Gordianus is called the Finder because he’s an investigator. He’s a Roman citizen but hasn’t inherited wealth, so must work for his living. A young slave comes to him early in the morning, asking him to go and meet with the slave’s master, Marcus Tullius Cicero.

Gordianus has never heard of the young man who is just starting his career as an orator and a lawyer. So after dallying in his house for a while, curing his hangover, Gordianus and the slave, Tiro, head to Cicero’s house. Cicero has just accepted his first law case, involving a suspected patricide. Gordianus isn’t too keen to get mixed in such a case but he needs the money so he takes the case.

He inspects the place where the father was killed, interviews different kinds of people, walks up and down Rome itself, and even makes a short trip to the countryside. The case turns out to be quite a bit more complex than he thought at first.

The book has excellent descriptions of Rome and the culture at the time. Slaves are more numerous than free men. While the wealthy take shelter from the hot sun, the slaves toil away, doing all the real work. Saylor doesn’t sweep away the slavery but has ”good” owners and also the ones who berate and beat their slaves whenever they want. We also get to know that slaves can testify at court, but only under torture. Gordianus himself owns a half-Egyptian female slave, Bethesda, and he sleeps with her several times. She’s depicted as pretty headstrong woman so I guess Saylor implies that the sex is consensual on her part, too. But since she’s a slave, she can’t choose.

The mystery itself is pretty complicated and forces Gordianus to go around and meet all sorts of people, showcasing Rome and its people, both poor and rich. Gordianus lives near the Subura, the slums, and he goes through it several times.

I mostly enjoyed this one and enjoyed the historical detail, although the writing style is pretty dry. Interestingly enough, the mystery is based on Cicero’s first real case.

The first book in a planned YA fantasy series. Can be read as a stand-alone.

Publication year: 2015

Publisher: Creativity Hacker Press

Format: ebook
Page count in GoodReads: 203

Merrick is an apprentice to his da, the smith. However, he’s not a good smith’s apprentice. He thinks too slowly and his skills aren’t advancing. He sleeps in the smithy and when a blue-glowing ghost appears in the smithy, Merrick thinks of only defending his da’s place. When the ghost limps outside, Merrick follows. The ghost lures him to the area where wealthier people live. There, Merrick meets two other young men whom the ghost has also brought to this place. They find a buried box and three strange items from inside. Before they find out what they are, they must run away from the Watchstanders. They don’t know what is going on, but they agree to meet the next night, to find out.

This felt like a boys’ adventure novel with three teen boys who suddenly find themselves in the middle of very important and dangerous events. The adults around them are clueless at best, a threat at worst.

Merrick is the main POV character. The two other boys, Tam and Kern, are quite different from him. Tam is an orphan, living on the streets. He’s an excellent thief, curious and quick-witted. He’s also quick to insult others. Kern grew up on a family ship. But it sank, leaving Kern the only survivor. He’s now a baker’s apprentice but resents it. Aboard the ship, he was taught to fight.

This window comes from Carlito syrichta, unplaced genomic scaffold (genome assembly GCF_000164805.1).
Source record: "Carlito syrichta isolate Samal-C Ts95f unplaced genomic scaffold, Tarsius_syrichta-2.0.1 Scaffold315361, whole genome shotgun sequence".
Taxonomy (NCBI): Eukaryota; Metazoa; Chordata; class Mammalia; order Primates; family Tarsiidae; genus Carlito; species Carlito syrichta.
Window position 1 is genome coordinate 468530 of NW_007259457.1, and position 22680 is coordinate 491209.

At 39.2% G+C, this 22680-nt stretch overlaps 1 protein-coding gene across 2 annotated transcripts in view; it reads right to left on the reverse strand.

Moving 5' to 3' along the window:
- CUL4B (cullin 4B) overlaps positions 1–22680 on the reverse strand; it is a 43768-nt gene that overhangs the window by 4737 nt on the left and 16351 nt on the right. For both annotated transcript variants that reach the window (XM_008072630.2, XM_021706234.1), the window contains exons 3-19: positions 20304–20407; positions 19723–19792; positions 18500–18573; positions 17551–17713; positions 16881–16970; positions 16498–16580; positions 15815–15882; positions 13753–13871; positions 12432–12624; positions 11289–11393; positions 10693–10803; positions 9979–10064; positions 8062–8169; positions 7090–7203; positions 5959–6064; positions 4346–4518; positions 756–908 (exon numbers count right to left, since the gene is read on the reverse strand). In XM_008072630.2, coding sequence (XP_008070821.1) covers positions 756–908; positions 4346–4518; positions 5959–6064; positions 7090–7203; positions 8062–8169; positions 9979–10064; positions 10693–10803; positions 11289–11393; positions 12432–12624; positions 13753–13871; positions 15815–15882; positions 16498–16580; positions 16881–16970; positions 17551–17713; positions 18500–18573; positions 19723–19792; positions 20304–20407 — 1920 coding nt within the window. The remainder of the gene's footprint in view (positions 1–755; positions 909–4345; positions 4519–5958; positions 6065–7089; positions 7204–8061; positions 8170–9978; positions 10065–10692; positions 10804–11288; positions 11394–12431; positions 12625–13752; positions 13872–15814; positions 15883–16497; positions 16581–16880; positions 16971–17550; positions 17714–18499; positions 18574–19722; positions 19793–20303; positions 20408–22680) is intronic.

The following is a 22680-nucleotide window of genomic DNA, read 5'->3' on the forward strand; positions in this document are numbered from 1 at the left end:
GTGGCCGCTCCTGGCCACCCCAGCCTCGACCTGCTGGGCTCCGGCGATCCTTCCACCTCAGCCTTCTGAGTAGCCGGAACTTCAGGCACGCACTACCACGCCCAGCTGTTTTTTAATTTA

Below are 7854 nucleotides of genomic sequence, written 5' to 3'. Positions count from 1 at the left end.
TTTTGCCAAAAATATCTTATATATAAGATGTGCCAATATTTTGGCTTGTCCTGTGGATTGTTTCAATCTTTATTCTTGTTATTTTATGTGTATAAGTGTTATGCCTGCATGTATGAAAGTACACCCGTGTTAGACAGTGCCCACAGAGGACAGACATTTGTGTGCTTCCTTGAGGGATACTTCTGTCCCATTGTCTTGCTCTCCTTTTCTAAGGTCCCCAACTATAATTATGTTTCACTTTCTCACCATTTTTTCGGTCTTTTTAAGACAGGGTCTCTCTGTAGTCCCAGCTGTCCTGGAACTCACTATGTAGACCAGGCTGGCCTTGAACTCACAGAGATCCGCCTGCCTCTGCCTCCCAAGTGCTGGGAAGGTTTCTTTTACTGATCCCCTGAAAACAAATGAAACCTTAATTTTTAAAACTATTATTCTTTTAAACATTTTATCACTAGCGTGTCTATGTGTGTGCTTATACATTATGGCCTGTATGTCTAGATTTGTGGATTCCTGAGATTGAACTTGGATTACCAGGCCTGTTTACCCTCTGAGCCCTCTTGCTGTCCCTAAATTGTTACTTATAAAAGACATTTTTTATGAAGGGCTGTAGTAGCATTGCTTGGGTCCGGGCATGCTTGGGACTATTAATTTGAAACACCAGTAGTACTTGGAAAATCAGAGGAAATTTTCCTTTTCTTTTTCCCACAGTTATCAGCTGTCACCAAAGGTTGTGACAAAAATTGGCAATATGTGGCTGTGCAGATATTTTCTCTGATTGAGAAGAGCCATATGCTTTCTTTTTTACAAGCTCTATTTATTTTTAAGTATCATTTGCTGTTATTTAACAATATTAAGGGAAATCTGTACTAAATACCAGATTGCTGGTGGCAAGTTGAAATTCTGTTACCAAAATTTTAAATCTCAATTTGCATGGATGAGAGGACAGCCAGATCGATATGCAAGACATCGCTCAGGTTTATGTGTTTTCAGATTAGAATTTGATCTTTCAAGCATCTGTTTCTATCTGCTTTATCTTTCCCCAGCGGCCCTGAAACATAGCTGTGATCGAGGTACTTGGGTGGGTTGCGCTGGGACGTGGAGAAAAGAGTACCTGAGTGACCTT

The city of Deneigh is described well. It used to be a mighty fortress city, but has since fallen to disrepair. People are moving out of it. At least some of the Watchstanders are corrupt and take up the job so that they can shake people down for money. The second POV character is a young Watch officer who is also the son of the Reeve, the appointed governor of the city. The officer enjoys tormenting people.

This book is a quick and light read. The ending ties up plot threads but it’s clearly meant to lead to a series.

A stand-alone fantasy book.

Publisher: Del Rey

Publication year: 1992
Format: print

Page count: 308

Maggiar is a small and rural kingdom. Lately, it’s in trouble and king Stani’s old (and only) wizard Karoly insists that he must seek advice from his witch-sister. Nobody knew he has a sister or that she lives over the mountain where nobody ever goes. Except that Stani’s mother came from a country over the mountain. Trolls and goblins haunt the forests.

Stani agrees to send Karoly with the escort of guards, the master huntsman, and Stani’s two eldest sons. Bogdan is the heir, a brash and proud young man. Tamas is the middle son, quiet and studious. The youngest Yuri is just fourteen and over his protests, he needs to stay. Tamas doesn’t want to take his foundling dog, so he makes Yuri promise to look after him.

The journey up the mountain is hard. The weather is constantly against the small group and Karoly behaves oddly, speaking rarely and then in riddles. When they near Karoly’s sister’s tower, they are ambushed.

Meanwhile, Tamas’ dog runs away and Yuri decides to follow him. Yuri thinks that the dog is following Tamaes, so Yuri takes his pony and little provisions and follows the group.